GC: Yeah, exactly. Shorthand. The single line expresses for them everything they want, that they feel they need to express. Joe Kubert is a perfect example. Joe Kubert is a wonderful artist whose graphics have remained, I think, as sophisticated and as full today as it was 45 years ago, but you look at his brush strokes and the amount of detail that's in his work and there's far less of it now than there was then. And what could that mean? I think it means that he feels that he's expressing everything he needs to express with much more minimal line work than he did before.

Prof: Yeah. It doesn't require the same degree of embellishment.

GC: It's because he has more confidence in that line and less patience for all the other extraneous stuff, which we might actually love. We might look at the old stuff and say, "I love all this detail work." That's what may appeal to us, but an artist may be looking at it in a totally different way.

Prof: I noticed that a lot of big name artists have interpreted your scripts. Just a short list includes Gil Kane, Ross Andru, Gene Colan, and Steve Ditko. Did you feel anyone represented your ideas particularly well?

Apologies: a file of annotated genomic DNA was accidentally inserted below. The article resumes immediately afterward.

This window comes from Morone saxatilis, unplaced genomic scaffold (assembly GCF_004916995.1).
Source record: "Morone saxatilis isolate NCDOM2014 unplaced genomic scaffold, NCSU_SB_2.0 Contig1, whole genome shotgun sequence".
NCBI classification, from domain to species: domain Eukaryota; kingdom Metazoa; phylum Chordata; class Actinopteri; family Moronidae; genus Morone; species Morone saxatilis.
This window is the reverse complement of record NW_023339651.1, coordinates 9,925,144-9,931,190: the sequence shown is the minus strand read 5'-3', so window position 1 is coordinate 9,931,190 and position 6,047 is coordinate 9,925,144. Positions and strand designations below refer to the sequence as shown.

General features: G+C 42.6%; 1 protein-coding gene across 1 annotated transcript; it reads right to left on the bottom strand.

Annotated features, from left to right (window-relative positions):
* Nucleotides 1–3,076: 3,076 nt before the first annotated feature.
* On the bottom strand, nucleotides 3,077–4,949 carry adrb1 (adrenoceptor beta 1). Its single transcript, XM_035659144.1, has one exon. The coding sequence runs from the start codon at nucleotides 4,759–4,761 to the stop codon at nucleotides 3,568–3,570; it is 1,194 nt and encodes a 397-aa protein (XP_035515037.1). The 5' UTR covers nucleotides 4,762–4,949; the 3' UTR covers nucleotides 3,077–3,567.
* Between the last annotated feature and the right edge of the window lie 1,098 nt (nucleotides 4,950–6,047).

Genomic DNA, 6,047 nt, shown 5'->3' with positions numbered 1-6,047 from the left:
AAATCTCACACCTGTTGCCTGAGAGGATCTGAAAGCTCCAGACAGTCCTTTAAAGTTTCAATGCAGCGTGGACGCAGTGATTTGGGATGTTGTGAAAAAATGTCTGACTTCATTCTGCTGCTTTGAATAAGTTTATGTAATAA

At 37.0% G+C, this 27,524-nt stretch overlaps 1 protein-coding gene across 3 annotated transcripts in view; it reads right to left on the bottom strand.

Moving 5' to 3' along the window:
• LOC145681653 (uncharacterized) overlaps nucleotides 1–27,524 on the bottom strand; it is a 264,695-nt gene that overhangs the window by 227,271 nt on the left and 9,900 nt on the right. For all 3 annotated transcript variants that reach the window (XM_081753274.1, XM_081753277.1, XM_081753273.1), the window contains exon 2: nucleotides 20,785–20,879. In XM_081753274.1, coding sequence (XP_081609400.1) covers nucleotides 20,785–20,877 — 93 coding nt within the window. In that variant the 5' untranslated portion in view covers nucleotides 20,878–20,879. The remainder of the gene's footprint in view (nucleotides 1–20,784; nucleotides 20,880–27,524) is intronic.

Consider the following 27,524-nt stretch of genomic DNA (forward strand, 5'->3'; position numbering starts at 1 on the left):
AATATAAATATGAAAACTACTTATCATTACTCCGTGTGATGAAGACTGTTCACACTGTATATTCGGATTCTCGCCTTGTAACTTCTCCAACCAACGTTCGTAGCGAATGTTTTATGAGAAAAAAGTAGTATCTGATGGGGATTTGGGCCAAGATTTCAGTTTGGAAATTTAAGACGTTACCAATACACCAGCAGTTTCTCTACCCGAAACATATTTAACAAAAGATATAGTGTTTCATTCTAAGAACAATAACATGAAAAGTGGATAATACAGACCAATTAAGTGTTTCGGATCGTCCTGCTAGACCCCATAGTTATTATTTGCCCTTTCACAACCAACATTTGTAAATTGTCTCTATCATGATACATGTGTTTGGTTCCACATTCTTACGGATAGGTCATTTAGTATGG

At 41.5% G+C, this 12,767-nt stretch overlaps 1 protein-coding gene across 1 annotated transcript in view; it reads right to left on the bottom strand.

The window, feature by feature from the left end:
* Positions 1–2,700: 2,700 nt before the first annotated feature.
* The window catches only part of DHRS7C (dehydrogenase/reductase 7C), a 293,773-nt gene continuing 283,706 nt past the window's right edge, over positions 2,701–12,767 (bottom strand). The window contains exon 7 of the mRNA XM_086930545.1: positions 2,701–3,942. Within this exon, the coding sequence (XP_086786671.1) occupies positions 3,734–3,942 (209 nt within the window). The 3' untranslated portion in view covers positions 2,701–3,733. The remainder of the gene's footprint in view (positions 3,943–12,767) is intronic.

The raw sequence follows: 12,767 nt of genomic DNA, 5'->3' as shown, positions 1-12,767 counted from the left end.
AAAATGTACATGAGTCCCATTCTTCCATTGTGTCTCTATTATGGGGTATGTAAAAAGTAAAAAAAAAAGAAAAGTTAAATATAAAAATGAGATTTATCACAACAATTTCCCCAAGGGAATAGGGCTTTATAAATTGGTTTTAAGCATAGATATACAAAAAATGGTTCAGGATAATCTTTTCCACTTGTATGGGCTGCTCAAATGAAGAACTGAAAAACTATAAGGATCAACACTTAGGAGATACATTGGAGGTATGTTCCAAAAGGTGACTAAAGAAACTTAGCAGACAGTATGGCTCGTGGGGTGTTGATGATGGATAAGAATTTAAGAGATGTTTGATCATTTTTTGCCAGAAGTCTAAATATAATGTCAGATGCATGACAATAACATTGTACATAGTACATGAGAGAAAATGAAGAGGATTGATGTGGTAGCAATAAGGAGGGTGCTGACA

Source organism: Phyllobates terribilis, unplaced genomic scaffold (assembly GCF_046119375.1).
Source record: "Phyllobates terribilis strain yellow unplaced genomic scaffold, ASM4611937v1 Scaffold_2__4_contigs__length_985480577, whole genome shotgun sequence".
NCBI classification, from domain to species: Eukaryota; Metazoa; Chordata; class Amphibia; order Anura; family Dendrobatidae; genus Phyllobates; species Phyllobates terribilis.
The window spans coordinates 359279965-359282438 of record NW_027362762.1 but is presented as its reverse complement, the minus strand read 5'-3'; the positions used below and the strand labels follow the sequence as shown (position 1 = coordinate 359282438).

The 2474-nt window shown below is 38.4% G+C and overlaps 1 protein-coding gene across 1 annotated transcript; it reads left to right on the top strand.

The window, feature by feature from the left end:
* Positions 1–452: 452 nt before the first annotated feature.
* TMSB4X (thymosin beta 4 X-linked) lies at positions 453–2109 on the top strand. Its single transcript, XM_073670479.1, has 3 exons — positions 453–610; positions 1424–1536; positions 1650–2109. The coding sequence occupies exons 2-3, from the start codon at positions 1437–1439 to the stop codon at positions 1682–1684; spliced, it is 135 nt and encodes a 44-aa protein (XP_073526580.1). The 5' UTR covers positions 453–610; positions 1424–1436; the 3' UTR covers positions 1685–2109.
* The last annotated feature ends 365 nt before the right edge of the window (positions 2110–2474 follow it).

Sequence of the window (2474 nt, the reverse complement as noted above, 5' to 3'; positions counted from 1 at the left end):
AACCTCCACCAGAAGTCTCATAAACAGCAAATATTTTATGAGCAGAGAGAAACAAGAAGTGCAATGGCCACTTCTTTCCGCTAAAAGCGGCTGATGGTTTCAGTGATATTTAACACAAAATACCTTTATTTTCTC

GC: I had three favorite artists that I worked with in my career and they would be Ross Andru, for the work that he and I did together on Spider-Man, which I think is among the best work that both of us did anywhere. I would say Jose Garcia-Lopez at DC. He and I did some work on books like Atari Force and Cinder and Ash and various Superman and Batman stories that we did over the years, and Gene Colan. Because we had two really good runs together on Daredevil in the early 70's and on Batman in the early 80's. Those are sort of the three artists who I feel happiest in terms of long relationships with. There were individual stories by different artists that were just fabulous and I was so pleased to have them work on it, but in terms of a continuing relationship, those were the guys I think I did some of my best work with who interpreted that work.